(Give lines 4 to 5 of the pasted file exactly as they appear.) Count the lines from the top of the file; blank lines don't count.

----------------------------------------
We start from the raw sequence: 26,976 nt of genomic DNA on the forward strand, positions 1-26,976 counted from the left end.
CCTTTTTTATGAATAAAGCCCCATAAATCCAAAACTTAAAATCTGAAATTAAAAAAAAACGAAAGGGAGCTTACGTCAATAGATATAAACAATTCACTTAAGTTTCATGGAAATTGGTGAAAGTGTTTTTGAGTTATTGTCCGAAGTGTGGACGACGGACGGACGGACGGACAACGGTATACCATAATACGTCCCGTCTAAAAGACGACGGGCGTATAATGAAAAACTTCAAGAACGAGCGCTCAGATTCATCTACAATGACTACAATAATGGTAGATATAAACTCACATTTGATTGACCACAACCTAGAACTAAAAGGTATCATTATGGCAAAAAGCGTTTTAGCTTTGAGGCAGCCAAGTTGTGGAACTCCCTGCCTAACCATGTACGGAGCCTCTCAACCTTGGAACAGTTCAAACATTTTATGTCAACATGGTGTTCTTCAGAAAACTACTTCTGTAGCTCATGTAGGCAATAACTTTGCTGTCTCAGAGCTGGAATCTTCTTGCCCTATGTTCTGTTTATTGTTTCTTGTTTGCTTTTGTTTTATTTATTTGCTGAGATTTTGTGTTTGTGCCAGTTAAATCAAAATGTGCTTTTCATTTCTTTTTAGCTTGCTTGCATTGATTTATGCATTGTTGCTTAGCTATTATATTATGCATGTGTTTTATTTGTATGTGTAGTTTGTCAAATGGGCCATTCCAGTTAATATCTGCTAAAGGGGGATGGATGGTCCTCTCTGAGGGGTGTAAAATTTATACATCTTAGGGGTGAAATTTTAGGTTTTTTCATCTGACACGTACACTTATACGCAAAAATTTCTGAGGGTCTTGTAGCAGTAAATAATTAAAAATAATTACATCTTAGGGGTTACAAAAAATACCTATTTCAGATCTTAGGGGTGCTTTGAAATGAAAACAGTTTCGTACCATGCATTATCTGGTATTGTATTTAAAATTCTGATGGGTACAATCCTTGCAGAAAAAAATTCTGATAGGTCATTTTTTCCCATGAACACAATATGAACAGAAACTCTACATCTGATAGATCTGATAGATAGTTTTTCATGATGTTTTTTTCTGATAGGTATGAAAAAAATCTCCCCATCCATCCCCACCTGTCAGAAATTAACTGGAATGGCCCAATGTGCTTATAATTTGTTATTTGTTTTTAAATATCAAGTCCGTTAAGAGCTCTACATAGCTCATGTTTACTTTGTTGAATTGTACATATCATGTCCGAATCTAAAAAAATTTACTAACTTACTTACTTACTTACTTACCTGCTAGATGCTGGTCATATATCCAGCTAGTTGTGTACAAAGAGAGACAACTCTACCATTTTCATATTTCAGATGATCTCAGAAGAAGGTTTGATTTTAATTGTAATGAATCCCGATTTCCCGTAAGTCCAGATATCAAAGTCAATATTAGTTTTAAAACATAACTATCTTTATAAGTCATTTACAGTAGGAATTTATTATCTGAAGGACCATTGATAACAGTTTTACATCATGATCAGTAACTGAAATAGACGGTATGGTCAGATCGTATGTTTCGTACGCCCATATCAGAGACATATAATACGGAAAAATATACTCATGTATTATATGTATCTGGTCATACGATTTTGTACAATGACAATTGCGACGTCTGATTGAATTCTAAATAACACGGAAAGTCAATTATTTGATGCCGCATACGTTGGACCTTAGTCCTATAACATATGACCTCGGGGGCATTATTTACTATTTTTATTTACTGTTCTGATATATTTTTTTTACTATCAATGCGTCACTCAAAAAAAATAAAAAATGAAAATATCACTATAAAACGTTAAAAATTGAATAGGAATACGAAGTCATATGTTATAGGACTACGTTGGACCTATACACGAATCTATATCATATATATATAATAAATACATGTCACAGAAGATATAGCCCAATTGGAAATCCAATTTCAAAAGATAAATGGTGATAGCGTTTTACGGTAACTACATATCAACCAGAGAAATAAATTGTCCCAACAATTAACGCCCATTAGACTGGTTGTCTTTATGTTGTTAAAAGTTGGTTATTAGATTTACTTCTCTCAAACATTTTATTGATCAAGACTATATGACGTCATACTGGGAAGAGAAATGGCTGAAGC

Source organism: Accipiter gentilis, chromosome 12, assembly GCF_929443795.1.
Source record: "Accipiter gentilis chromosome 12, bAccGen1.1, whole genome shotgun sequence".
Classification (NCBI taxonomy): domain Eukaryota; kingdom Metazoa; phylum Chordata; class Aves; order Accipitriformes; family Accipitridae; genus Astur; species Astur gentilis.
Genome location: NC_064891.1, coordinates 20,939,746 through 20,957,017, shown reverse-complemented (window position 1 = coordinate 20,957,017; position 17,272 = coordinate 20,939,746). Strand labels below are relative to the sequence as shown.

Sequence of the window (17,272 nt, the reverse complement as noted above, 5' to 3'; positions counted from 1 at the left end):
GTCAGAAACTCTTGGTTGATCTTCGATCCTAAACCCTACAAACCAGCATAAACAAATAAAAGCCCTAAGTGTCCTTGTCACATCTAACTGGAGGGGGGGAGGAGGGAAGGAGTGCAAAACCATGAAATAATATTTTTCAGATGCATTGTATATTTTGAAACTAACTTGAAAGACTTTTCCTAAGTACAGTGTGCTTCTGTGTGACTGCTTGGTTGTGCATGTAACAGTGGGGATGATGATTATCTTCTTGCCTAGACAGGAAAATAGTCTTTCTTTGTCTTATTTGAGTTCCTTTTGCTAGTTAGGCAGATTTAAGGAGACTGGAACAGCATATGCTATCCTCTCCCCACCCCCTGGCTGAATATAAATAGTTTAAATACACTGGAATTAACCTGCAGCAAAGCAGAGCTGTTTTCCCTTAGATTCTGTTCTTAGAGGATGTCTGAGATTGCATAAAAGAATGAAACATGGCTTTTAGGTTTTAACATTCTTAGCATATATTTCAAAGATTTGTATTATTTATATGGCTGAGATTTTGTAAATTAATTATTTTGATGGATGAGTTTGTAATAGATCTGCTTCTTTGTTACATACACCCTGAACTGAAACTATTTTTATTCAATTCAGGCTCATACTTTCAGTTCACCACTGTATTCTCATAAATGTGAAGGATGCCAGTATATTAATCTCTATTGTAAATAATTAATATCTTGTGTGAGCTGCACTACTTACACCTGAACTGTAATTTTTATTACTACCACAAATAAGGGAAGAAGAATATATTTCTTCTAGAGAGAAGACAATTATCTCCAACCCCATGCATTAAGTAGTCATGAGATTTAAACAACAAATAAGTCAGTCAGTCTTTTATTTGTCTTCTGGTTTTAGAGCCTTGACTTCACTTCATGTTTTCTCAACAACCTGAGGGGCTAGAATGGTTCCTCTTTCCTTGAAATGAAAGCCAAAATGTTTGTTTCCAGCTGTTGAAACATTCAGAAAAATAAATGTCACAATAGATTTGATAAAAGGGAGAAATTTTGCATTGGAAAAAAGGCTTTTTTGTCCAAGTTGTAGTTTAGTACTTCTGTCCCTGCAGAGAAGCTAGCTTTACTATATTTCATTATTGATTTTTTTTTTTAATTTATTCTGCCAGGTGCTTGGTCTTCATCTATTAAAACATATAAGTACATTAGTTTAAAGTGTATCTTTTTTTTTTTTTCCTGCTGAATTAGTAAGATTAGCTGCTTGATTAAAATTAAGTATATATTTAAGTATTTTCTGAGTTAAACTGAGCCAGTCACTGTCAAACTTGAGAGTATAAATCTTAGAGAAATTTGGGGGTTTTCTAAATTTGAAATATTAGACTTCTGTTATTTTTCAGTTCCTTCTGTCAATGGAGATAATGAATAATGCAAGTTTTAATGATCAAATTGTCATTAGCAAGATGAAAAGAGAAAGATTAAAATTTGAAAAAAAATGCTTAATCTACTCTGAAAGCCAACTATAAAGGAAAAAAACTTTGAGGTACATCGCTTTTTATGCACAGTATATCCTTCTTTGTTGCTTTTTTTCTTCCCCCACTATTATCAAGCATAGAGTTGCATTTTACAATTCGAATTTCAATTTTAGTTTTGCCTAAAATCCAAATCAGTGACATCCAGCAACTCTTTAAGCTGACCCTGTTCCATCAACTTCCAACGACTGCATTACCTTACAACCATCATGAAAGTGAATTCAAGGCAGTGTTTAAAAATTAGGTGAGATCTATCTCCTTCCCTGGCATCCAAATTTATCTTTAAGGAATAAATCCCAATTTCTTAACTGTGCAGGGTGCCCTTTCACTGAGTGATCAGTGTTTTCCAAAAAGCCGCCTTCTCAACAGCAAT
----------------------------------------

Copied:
Source record: "Accipiter gentilis chromosome 12, bAccGen1.1, whole genome shotgun sequence".
Classification (NCBI taxonomy): domain Eukaryota; kingdom Metazoa; phylum Chordata; class Aves; order Accipitriformes; family Accipitridae; genus Astur; species Astur gentilis.